Hoedown (1950) is yet another pleasant B-picture surprise from Sony's terrific "Columbia Classics" line of manufactured-on-demand DVD-Rs. Advertised as a showcase for country music singer Eddy Arnold and a few other country and western swing acts, in fact more than half the film satirizes the world of B-Westerns and their promotion, with Jock Mahoney playing an inept, washed-up cowboy star. The music is good and the comedy is fast, funny and sometimes pretty clever. Best of all Mahoney is paired with "Yodeling Blonde Bombshell" Carolina Cotton, a performer I'd never heard of until this movie. She's delightful, naturally funny and talented. She and Mahoney make an irresistibly cute couple.
There are no extras and no menu screens at all - just pop the disc in and away you go - but the full frame, black and white image looks fantastic.
After starring in a terrible B-Western called Bang 'Em Up, Buckeroo, Stoney Rhodes (Mahoney) has embarked on what he thinks is a studio-paid personal tour. In fact the studio has dropped his contract like a hot potato, and instead his mother has secretly mortgaged her home to pay for the trip. In front of a movie theater exhibiting Gene Autry's The Strawberry Roan (also a Columbia release), Stoney's manager, Knoxie (Ray Walker), also walks out him, leaving dim-bulb Stoney high and dry.
But Lois Lane-type reporter Vera Wright (Jeff Donnell), looking for a sob story, gives Stoney a lift into town, which also happens to be the birthplace of country music sensation Eddy Arnold (Eddy Arnold). Eddy is staging an all-star benefit for a local hospital, a big hoedown whose guests include The Pied Pipers, The Oklahoma Wranglers, and Eddy's cousin, Carolina Cotton (Carolina Cotton). She instantly falls head-over-heels in love with Stoney, though imposing farm foreman Small Potatoes (Guinn "Big Boy" Williams) already regards Carolina as his girl.
Eddy and Vera decide to check out Stoney's movie, which proves stupendously bad. However, Stoney's singing voice is sensational. "He sounds like a second Gene Autry!" exclaims Vera. Eddy puts a call in to his agent, Sam (Fred F. Sears), urging him to sign Stoney right away. But en route to Eddy's farmhouse, Sam's car is hijacked by a gang of bank robbers (Douglas Fowley, Don C. Harvey, and Charles Sullivan) and, well, you can figure out the rest.
At just 63 minutes, Hoedown offers a pleasing mix of songs, slapstick, and satire, never wearing out its welcome. Eddy Arnold, "the Tennessee Plowboy," is an okay actor and his three songs, "Just a Little Lovin' (Will Go a Long Way)," "Bouquet of Roses," and "I'm Throwing Rice (At the Girl I Love)" are pleasant and appealing, but it's Mahoney and especially Carolina Cotton that run off with the picture.
The in-jokes are playfully amusing. Eddy is impressed by Stoney's Gene Autry-like voice, but later Stoney confesses that's because it is Autry: Gene did him a favor and dubbed his singing. Stoney demonstrates his own lack of talent singing "Froggy Went A-Courtin'" and Mahoney's performance is indescribably hilarious.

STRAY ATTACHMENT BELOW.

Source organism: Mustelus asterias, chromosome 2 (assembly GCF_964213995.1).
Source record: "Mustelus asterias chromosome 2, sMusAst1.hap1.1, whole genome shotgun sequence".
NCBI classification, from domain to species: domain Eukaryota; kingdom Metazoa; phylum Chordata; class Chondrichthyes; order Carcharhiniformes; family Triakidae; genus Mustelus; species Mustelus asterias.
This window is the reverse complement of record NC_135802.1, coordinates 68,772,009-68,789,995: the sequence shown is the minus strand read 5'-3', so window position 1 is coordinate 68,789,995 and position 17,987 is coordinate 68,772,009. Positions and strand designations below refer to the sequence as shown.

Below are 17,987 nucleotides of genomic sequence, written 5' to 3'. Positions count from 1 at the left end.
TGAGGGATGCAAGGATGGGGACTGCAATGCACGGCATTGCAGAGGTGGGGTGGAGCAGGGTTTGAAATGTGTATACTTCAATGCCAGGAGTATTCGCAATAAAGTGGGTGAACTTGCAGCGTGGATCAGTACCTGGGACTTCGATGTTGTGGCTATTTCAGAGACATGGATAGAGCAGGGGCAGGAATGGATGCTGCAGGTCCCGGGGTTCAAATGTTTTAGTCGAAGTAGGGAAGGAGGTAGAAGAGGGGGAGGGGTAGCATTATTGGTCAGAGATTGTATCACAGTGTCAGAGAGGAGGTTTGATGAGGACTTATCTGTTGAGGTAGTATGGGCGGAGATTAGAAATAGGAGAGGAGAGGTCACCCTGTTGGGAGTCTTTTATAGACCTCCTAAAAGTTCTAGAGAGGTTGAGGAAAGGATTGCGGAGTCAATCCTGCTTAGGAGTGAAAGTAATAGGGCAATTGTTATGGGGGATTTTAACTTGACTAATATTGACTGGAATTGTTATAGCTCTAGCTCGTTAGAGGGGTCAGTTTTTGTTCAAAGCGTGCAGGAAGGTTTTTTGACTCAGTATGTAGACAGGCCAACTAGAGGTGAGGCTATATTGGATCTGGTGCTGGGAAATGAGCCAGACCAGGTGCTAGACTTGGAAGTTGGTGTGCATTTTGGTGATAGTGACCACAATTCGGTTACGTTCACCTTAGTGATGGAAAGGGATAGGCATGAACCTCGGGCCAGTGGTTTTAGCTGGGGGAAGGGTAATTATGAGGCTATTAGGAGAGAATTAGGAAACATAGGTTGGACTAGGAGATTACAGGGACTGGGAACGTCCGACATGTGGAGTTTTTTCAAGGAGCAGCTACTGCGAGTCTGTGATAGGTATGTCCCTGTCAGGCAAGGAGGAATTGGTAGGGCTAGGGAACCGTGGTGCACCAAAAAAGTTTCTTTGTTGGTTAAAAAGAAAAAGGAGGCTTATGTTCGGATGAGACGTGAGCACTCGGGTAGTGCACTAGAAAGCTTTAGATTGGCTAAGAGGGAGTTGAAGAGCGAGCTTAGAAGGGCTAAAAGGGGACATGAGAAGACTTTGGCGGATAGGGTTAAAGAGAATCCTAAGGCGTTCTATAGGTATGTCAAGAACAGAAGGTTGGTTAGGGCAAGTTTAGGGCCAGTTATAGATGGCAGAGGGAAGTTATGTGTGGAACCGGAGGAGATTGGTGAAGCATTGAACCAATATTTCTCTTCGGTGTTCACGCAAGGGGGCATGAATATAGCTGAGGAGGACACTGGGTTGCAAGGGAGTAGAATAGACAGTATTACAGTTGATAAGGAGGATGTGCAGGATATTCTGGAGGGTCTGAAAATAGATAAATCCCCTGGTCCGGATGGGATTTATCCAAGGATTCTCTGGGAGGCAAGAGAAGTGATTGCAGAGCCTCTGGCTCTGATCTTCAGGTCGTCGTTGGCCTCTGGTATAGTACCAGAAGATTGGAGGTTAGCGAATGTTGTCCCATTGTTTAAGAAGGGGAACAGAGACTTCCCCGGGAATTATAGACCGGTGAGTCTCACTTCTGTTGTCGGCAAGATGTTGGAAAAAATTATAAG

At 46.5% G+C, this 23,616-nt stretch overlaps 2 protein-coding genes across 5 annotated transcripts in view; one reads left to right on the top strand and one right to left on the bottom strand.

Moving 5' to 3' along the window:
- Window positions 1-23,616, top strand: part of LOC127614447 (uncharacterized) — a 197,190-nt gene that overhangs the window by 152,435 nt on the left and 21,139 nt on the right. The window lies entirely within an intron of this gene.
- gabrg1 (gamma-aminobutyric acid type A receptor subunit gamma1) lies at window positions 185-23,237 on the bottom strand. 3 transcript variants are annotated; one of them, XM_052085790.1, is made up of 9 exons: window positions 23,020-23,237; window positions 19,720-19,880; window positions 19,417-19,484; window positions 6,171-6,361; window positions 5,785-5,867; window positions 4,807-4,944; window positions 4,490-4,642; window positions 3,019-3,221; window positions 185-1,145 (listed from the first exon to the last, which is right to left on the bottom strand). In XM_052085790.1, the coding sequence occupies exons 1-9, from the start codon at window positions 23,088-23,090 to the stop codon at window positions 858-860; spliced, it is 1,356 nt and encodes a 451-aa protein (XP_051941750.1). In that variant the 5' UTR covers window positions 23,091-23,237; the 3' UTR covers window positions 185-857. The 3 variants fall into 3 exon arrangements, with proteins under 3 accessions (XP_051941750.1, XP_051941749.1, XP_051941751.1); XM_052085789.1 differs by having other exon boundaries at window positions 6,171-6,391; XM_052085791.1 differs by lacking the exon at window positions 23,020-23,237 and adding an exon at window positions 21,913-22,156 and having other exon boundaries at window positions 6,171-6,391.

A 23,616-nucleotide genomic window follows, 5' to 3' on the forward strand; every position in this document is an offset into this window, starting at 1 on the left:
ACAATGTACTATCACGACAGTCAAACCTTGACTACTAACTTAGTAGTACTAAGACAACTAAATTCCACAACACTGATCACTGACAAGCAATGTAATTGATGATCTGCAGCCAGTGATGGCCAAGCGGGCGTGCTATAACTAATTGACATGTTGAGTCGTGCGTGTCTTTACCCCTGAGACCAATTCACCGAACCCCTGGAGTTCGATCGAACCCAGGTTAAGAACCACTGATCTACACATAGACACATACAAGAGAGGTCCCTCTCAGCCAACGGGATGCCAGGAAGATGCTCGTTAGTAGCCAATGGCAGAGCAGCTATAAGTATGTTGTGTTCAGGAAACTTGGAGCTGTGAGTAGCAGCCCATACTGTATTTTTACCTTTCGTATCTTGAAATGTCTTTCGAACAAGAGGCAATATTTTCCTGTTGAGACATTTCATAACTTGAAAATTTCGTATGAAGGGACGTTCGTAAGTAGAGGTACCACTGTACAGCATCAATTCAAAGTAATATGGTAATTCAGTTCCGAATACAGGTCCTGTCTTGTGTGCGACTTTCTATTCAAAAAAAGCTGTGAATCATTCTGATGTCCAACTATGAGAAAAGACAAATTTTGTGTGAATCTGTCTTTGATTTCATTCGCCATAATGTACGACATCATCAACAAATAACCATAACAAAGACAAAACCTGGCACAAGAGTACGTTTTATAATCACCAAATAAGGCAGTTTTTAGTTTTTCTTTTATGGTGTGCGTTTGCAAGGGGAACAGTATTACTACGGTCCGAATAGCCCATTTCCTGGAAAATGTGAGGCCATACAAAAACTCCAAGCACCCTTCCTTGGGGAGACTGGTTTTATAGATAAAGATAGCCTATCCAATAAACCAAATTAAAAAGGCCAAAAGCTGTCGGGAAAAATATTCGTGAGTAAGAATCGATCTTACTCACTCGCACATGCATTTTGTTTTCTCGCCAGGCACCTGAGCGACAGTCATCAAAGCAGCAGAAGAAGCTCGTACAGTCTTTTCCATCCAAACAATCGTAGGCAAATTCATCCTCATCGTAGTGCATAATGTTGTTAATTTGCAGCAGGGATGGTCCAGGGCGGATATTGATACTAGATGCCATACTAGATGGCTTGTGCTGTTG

Jock Mahoney, first billed as Jacques O'Mahoney and later Jock O'Mahoney, was a slender and handsome stuntman at Columbia who gradually became an actor. He proved himself an adept comedian in several memorable shorts with the Three Stooges* - his character in Hoedown is not unlike the dense heroes he played in those films - but Columbia was so cheap that even as they built him up as a leading man they insisted he also continue working as an uncredited stuntman, possibly the only instance of that in all of Hollywood history. In Hoedown, the joke is Stoney is as physically inept as he is a singer, and this allows the lithe Mahoney to take some impressive pratfalls throughout the picture.
With her wide-eyed, perky personality and twangy Arkansas accent, Carolina Cotton lights up the screen. Besides being a first-class singer and yodeler (according to her daughter, she preferred yodeling barefoot "to get a good toe-hold") she's also girl-next-door attractive and a real natural as a comic actress. Where Stoney is vacant and dense, she's full of energy, determination, and unconditional love for her new sweetheart. (In this regard she's like a blonde Mary Steenburgen, also an Arkansan.) Although Cotton appeared in a number of films of this type from the mid-1940s through the early '50s, it's a shame she didn't become a bigger, more mainstream film star. She certainly had the talent.
The real stars of the picture: Carolina Cotton and Jock Mahoney (right) greet Durango Kid star Charles Starrett (left) on the set of Hoedown.
Video & Audio
Hoedown looks great: it's a crisp black and white, appropriately full-frame transfer that's free of wear and other age-related blemishes one might expect from a 61-year-old movie. No sir, this looks fresh out of the camera. The region-free DVD-R disc's mono audio (English only, with no subtitle options) is acceptable, though I noticed a bit of audio wobble at the 42-minute mark that lasted for about a minute. There are the usual chapter stops every ten minutes, but no Extra Features.
For fans of Columbia house style slapstick and B-Westerns, as well as fans of Eddy Arnold, country music and western swing, Hoedown is a nifty little "B," another pleasant little "Columbia Classics" discovery that's Highly Recommended.
* Coincidentally, the soundstage farmhouse exteriors featured in Hoedown also turns up in innumerable Three Stooges shorts.
Stuart Galbraith IV's audio commentary for AnimEigo's Tora-san, a DVD boxed set, is on sale now.